Parents reveal 17-month ordeal following Caroline's death
Written byBy Sinead Holland
On Monday, coroner Caroline Beasley Murray recorded a verdict of death by natural causes on the girl affectionately known as 'Fairy Caz', who died last summer after collapsing in a Harlow nightclub.
Although the hearing took just minutes, the ruling represented the end of a 17-month struggle for the teenager's mum and dad, Lesley and Johnny, from Little Hadham.
An inquest in Chelmsford was told that a post-mortem had revealed that Caroline suffered irreversible brain damage due to a sustained atrial arrhythmia, but that her fatal heart problem was not caused by the failure of the pacemaker the youngster had fitted when she was just a baby.
Clutching a file of international correspondence, written over more than a year as the pair painstakingly pieced together their daughter's final moments and expert medical evidence, Mrs Johnstone said: "We're both so tired.
"It's almost 17 months since she died and her case was made more complicated by the fact she had a pacemaker, but it's taken an awful long time to eliminate that as a cause of death - it's been horrendous and enormously frustrating."
More than 2,000 people attended the inaugural Cazfest music festival at Jobbers Wood near Bishop's Stortford this summer in memory of the hugely popular sixth-former at the Bishop's Stortford High School, raising £25,000 for Cardiac Risk in the Young (CRY).
Caroline was born with a hole in the heart and had major surgery when she was just five months old, but a check two months before her collapse while out dancing on June 6 last year, plus subsequent tests, ruled out any fault.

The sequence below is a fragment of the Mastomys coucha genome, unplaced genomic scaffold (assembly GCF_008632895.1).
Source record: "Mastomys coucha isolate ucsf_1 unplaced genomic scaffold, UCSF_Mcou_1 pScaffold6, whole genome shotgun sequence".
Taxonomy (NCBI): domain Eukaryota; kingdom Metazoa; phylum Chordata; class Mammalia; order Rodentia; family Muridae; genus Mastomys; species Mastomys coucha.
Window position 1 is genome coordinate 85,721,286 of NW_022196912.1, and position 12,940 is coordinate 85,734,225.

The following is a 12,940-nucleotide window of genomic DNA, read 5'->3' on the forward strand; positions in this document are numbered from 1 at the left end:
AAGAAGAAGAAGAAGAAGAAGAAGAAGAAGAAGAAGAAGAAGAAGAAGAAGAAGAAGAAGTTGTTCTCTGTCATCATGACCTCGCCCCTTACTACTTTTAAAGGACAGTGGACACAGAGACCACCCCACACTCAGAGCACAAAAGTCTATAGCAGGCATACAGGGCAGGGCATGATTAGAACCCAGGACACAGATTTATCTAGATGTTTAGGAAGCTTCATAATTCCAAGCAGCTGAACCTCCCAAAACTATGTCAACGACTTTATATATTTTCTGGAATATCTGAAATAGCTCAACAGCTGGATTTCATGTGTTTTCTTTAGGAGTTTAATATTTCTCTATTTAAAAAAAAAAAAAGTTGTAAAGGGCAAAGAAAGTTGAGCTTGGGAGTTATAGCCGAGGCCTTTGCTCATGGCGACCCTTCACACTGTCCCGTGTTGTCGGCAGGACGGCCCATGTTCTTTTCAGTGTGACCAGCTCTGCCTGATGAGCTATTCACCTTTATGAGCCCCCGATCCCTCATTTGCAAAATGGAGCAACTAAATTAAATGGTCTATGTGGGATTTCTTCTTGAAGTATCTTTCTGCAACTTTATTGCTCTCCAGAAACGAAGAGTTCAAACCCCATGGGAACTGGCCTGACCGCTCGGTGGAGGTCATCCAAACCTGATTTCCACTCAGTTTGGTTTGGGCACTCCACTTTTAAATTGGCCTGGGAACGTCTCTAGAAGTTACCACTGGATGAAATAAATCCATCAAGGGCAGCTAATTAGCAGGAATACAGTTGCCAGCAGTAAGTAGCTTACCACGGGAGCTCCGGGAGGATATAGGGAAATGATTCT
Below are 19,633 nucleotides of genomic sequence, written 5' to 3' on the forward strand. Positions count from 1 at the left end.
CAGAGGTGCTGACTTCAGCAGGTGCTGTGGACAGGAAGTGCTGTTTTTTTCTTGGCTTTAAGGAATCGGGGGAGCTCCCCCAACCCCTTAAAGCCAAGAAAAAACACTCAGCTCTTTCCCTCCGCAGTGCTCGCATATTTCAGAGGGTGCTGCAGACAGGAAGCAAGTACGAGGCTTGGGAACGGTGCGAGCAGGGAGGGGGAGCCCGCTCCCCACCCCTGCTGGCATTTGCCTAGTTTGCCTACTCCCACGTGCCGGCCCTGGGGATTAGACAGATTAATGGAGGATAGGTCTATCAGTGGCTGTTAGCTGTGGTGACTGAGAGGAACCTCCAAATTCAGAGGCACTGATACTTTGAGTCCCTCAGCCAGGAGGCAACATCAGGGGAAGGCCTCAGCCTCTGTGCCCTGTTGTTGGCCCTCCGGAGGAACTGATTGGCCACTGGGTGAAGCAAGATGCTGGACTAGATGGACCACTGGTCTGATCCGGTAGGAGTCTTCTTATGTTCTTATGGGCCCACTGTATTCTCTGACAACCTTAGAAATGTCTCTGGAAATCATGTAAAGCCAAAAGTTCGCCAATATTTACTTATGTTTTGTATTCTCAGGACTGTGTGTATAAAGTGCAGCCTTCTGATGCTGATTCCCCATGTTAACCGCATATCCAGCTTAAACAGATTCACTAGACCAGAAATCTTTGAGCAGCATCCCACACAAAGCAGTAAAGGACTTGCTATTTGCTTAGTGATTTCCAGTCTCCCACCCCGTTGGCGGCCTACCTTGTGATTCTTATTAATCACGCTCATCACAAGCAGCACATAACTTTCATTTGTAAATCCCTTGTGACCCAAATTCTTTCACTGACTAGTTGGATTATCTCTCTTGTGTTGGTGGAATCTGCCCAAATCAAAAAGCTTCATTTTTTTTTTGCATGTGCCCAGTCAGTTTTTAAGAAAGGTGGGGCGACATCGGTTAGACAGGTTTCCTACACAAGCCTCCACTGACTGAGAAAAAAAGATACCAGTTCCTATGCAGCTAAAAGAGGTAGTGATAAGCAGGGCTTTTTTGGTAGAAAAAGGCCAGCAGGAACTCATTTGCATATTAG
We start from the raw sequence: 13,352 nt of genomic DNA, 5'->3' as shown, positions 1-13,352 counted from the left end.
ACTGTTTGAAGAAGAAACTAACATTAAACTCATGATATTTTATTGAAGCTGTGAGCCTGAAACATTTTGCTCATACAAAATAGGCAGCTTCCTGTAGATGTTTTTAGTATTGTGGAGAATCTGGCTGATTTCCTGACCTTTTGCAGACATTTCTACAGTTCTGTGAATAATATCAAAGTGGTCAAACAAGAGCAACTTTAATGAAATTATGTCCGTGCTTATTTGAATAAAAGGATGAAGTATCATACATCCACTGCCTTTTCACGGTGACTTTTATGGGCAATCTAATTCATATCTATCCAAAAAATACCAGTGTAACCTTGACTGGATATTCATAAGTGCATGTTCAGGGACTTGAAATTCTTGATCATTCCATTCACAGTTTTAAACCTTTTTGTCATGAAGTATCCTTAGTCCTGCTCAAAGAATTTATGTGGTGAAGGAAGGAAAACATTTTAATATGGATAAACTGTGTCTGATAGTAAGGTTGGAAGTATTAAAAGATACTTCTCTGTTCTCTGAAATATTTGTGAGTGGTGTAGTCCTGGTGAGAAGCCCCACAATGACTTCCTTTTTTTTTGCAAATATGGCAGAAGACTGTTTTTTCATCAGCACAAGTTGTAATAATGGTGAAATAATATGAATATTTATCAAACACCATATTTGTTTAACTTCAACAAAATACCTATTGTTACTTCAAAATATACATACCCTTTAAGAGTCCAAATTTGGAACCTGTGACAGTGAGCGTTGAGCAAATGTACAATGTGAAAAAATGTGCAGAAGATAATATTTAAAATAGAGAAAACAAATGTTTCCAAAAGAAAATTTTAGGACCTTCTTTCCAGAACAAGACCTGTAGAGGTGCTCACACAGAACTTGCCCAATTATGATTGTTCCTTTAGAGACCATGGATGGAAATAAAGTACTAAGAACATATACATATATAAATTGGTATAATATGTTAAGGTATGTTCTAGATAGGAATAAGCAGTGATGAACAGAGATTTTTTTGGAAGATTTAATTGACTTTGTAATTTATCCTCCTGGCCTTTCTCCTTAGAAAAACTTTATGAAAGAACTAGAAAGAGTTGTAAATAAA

Although she did not call any witnesses, Mrs Beasley Murray said that she had reviewed all the evidence - including the findings of specialist Dr Mary Sheppard, of the Royal Brompton Hospital in London - and was satisfied the pretty teen died of "purely natural causes - there's nothing to add".
She made it clear Caroline had drunk just one glass of wine while partying with friends before she became ill at Liquid nightclub in Harlow.
Although she was revived by staff at Princess Alexandra Hospital, her catastrophic injuries meant her anguished parents decided to switch off her life support on June 12.
Outside the court, Mr Johnstone said that his daughter had been engulfed by a "perfect storm" of factors which accumulated and claimed her life. He said: "Everything just came together."
Lesley said that her daughter had a flu-like virus in the weeks before her death, she was studying hard and stressed before the start of her A-level exams, she had drunk a small amount of alcohol and was in a hot nightclub. She may also have been dehydrated.
Lesley said that she and her husband had found strength in each other and their son Ross, now 16.
The Johnstones said that although their daughter was a "social butterfly" with plenty of pals, they never realised quite how popular she was until they were overwhelmed by the response of Caz's friends from her own school, Hockerill-Anglo European College and St Andrew's CofE Primary in Much Hadham.
Her impact on the lives of those around her remains a source of great pride and comfort and they have pledged to continue their fund-raising crusade with the support of the Observer.
A second Cazfest music festival, which they said their daughter would have "adored", is already in the pipeline
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